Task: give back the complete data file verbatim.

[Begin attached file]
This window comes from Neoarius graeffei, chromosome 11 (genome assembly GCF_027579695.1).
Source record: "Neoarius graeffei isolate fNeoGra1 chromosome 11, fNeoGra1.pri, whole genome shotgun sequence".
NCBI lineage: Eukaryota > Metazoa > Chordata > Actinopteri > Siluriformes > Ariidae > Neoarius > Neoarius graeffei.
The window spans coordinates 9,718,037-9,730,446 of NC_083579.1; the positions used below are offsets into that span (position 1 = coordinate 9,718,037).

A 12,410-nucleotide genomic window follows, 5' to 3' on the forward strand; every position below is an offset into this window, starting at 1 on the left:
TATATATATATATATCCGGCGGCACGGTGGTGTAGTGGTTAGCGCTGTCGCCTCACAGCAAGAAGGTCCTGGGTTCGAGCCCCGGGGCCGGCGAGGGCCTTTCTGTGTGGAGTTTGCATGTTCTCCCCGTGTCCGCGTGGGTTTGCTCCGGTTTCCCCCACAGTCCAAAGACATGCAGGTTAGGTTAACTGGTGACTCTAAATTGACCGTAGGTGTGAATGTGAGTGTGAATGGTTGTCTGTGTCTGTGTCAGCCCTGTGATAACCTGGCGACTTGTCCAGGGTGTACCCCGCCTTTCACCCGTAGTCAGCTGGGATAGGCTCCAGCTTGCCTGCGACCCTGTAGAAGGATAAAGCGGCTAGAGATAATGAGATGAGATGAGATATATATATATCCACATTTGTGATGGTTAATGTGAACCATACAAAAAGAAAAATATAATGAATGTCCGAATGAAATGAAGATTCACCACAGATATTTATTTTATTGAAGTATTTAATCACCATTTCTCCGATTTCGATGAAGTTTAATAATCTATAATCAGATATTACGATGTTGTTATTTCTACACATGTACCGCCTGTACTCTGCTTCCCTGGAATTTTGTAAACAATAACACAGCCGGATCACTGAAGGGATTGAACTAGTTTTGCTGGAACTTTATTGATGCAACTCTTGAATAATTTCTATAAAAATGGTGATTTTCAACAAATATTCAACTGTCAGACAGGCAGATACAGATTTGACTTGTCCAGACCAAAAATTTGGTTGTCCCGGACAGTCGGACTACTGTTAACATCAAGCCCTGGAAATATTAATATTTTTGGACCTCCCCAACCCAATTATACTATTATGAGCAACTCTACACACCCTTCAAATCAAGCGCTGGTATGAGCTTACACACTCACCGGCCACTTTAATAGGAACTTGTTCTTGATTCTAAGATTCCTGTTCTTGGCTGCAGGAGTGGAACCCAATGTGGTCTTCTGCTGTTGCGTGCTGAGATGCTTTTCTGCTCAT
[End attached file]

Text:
This window comes from Neoarius graeffei, chromosome 11 (genome assembly GCF_027579695.1).
Source record: "Neoarius graeffei isolate fNeoGra1 chromosome 11, fNeoGra1.pri, whole genome shotgun sequence".
NCBI lineage: Eukaryota > Metazoa > Chordata > Actinopteri > Siluriformes > Ariidae > Neoarius > Neoarius graeffei.
The window spans coordinates 9,718,037-9,730,446 of NC_083579.1; the positions used below are offsets into that span (position 1 = coordinate 9,718,037).

A 12,410-nucleotide genomic window follows, 5' to 3' on the forward strand; every position below is an offset into this window, starting at 1 on the left:
TATATATATATATATCCGGCGGCACGGTGGTGTAGTGGTTAGCGCTGTCGCCTCACAGCAAGAAGGTCCTGGGTTCGAGCCCCGGGGCCGGCGAGGGCCTTTCTGTGTGGAGTTTGCATGTTCTCCCCGTGTCCGCGTGGGTTTGCTCCGGTTTCCCCCACAGTCCAAAGACATGCAGGTTAGGTTAACTGGTGACTCTAAATTGACCGTAGGTGTGAATGTGAGTGTGAATGGTTGTCTGTGTCTGTGTCAGCCCTGTGATAACCTGGCGACTTGTCCAGGGTGTACCCCGCCTTTCACCCGTAGTCAGCTGGGATAGGCTCCAGCTTGCCTGCGACCCTGTAGAAGGATAAAGCGGCTAGAGATAATGAGATGAGATGAGATATATATATATCCACATTTGTGATGGTTAATGTGAACCATACAAAAAGAAAAATATAATGAATGTCCGAATGAAATGAAGATTCACCACAGATATTTATTTTATTGAAGTATTTAATCACCATTTCTCCGATTTCGATGAAGTTTAATAATCTATAATCAGATATTACGATGTTGTTATTTCTACACATGTACCGCCTGTACTCTGCTTCCCTGGAATTTTGTAAACAATAACACAGCCGGATCACTGAAGGGATTGAACTAGTTTTGCTGGAACTTTATTGATGCAACTCTTGAATAATTTCTATAAAAATGGTGATTTTCAACAAATATTCAACTGTCAGACAGGCAGATACAGATTTGACTTGTCCAGACCAAAAATTTGGTTGTCCCGGACAGTCGGACTACTGTTAACATCAAGCCCTGGAAATATTAATATTTTTGGACCTCCCCAACCCAATTATACTATTATGAGCAACTCTACACACCCTTCAAATCAAGCGCTGGTATGAGCTTACACACTCACCGGCCACTTTAATAGGAACTTGTTCTTGATTCTAAGATTCCTGTTCTTGGCTGCAGGAGTGGAACCCAATGTGGTCTTCTGCTGTTGCGTGCTGAGATGCTTTTCTGCTCAT